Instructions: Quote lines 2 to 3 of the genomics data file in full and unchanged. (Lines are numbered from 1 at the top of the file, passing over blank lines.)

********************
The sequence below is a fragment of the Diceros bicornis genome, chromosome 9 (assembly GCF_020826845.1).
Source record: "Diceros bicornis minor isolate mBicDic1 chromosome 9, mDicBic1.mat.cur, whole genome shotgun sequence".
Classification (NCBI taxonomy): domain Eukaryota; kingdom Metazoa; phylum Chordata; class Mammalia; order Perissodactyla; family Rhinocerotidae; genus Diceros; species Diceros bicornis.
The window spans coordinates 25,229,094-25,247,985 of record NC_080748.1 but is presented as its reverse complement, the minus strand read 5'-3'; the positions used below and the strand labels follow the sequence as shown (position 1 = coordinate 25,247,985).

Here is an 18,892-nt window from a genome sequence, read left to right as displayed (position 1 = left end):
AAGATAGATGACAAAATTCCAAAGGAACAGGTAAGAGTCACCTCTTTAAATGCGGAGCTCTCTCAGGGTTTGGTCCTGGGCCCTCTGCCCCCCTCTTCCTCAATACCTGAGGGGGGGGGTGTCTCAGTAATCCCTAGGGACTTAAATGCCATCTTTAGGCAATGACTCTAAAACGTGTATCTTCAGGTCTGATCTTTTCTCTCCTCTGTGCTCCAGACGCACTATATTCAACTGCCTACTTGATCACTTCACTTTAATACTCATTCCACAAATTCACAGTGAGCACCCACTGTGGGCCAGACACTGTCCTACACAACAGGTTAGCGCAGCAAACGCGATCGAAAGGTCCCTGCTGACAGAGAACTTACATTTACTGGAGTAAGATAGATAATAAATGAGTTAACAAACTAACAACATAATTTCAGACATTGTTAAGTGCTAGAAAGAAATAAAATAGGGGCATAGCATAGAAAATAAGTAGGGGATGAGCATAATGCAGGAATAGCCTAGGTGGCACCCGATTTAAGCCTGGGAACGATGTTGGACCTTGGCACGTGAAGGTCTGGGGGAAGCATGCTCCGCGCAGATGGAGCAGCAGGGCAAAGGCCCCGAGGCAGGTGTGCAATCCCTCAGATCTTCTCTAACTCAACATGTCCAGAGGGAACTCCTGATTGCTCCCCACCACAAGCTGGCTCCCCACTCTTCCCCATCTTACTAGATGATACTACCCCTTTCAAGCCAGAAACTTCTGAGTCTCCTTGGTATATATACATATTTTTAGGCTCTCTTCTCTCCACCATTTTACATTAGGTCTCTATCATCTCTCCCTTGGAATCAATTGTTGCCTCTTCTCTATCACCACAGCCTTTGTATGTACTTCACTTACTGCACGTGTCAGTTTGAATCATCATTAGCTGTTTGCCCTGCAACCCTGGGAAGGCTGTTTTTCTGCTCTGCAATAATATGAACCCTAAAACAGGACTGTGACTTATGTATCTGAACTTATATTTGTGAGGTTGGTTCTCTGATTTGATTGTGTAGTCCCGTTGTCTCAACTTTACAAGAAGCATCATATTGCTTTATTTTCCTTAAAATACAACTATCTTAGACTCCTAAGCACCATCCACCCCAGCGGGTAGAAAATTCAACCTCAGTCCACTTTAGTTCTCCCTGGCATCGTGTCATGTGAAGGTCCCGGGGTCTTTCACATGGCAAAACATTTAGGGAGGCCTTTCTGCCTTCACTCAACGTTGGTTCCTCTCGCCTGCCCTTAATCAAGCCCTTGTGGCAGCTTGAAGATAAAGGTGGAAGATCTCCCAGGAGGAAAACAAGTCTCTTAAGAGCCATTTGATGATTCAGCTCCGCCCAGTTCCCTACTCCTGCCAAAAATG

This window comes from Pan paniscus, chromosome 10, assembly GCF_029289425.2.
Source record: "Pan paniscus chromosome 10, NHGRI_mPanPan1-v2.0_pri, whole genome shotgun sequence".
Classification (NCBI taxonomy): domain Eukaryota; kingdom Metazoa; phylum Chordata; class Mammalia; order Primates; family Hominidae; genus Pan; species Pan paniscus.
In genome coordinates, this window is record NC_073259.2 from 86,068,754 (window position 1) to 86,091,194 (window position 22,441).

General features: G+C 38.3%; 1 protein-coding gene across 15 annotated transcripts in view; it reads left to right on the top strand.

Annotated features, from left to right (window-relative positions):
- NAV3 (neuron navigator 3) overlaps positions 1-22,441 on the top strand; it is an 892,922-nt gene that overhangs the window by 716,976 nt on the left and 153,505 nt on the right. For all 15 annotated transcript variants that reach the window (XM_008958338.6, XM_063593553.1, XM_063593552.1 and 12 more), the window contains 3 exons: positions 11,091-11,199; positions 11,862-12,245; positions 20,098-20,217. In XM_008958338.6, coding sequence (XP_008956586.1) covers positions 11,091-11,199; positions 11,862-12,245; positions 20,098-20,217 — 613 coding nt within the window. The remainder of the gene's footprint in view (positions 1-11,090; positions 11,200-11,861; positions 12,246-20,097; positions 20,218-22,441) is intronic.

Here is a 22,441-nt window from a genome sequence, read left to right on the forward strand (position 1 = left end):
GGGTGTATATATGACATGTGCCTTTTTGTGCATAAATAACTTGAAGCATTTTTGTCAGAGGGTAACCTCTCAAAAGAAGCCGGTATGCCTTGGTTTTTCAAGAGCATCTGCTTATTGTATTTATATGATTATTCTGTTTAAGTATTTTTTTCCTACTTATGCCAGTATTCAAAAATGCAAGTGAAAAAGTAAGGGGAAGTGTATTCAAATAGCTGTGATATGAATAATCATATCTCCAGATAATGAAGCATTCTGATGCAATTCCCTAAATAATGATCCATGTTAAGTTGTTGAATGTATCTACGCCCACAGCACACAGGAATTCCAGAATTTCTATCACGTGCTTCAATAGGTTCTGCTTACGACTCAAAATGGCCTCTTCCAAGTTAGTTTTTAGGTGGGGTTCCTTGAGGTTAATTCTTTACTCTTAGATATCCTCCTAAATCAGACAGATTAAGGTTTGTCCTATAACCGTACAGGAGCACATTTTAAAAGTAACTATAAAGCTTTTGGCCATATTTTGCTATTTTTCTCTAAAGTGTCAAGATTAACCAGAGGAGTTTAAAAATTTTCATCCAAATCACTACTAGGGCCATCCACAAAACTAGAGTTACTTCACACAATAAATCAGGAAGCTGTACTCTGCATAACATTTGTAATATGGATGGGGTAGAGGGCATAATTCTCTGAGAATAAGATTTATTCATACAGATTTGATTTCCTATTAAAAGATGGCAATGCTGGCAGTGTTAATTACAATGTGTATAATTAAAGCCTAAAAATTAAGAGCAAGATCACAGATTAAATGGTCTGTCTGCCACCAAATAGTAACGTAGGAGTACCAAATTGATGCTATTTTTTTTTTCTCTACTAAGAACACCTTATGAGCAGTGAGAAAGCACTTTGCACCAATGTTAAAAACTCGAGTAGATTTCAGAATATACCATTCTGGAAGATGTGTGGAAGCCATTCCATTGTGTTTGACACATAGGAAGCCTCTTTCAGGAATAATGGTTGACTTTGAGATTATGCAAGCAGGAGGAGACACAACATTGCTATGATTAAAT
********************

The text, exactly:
Source record: "Diceros bicornis minor isolate mBicDic1 chromosome 9, mDicBic1.mat.cur, whole genome shotgun sequence".
Classification (NCBI taxonomy): domain Eukaryota; kingdom Metazoa; phylum Chordata; class Mammalia; order Perissodactyla; family Rhinocerotidae; genus Diceros; species Diceros bicornis.